By Kenneth H. Bridges, CPA, PFS March 2011
For companies that operate in multiple states, the amount of state income tax paid to each state is typically determined by applying an “apportionment factor” to its total net income. Historically, Georgia, like most states, has been a “3-factor” state, meaning that it determines the amount of a multi-state company’s income that is subject to Georgia tax by comparing the company’s payroll, property and sales in Georgia to its payroll, property and sales everywhere.
In recent years, many states have begun to more heavily weight or rely solely on the sales factor (i.e. sales within the state as a percentage of sales everywhere). This methodology tends to reward companies based in the state (who likely have a larger percentage of their property and payroll in the state compared to the percentage of their revenue derived within their home state) and punish companies based outside the state (which may have very little property or payroll within the state, but derive revenue from the state).
Georgia is following this trend, and will gradually shift from the 3 factors to solely the revenue factor over the course of 2006 – 2008. This will in most cases be good news for profitable companies based in Georgia with a large percentage of their revenue from outside the state, since these companies will likely see their Georgia tax liability go down. Conversely, companies based outside Georgia with revenue from Georgia sources will likely see their Georgia income tax increased under these new rules.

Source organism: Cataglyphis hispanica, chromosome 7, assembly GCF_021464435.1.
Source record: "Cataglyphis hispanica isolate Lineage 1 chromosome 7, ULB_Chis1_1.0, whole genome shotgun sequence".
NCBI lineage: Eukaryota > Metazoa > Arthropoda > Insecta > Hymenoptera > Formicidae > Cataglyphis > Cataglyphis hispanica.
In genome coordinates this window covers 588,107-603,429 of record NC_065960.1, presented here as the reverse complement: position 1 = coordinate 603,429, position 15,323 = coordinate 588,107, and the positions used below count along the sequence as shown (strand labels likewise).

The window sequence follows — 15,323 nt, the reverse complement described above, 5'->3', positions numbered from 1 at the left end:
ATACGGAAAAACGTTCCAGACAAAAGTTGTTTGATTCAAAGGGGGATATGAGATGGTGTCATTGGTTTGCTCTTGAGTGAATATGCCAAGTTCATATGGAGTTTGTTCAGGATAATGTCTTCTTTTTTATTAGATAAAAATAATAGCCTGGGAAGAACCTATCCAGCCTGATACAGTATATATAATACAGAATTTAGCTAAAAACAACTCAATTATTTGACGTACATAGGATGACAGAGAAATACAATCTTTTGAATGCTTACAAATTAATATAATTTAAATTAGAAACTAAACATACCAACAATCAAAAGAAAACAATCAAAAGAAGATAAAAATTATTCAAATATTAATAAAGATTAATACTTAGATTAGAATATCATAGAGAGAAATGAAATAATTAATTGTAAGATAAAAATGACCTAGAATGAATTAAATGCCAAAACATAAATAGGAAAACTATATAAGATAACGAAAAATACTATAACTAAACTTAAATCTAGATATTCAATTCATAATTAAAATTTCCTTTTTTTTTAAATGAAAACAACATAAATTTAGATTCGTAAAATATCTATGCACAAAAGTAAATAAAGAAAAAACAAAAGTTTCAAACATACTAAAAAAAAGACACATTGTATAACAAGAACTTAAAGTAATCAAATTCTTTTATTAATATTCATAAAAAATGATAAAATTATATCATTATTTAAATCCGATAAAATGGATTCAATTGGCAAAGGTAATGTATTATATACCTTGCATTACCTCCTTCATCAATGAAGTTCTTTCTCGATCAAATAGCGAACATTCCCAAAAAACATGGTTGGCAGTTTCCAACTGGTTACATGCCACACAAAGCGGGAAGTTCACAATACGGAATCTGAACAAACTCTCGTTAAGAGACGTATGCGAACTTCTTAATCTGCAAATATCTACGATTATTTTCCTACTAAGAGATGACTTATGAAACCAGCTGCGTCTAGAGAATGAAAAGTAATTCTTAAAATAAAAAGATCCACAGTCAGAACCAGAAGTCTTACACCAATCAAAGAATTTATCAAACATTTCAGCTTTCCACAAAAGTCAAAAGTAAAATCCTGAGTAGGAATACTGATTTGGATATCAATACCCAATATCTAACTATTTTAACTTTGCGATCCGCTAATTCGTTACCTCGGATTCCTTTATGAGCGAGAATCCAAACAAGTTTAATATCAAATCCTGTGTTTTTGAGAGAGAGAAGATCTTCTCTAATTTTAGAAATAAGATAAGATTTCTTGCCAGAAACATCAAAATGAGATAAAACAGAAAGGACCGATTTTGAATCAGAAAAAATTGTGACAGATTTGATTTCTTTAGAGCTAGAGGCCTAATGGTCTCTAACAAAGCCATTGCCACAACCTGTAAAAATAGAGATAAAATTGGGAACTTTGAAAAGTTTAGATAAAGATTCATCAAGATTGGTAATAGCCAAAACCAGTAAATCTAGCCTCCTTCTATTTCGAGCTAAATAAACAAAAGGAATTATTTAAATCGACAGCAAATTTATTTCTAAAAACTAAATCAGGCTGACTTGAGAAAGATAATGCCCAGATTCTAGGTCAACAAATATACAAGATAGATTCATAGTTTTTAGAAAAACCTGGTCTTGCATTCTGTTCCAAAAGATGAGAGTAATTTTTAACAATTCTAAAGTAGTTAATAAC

Georgia residents who are shareholders of S-corporations or members of LLCs will typically be unaffected by this change, since Georgia taxes its resident individuals on their worldwide income, then permits a credit against such for taxes paid to other states. Nonresident members of multi-state S-corps and LLCs based in Georgia, however, likely will benefit from the change.
Kenneth H. Bridges, CPA, PFS is a partner with Bridges & Dunn-Rankin, LLP an Atlanta-based CPA firm.
This article is presented for educational and informational purposes only, and is not intended to constitute legal, tax or accounting advice. The article provides only a very general summary of complex rules. For advice on how these rules may apply to your specific situation, contact a professional tax advisor.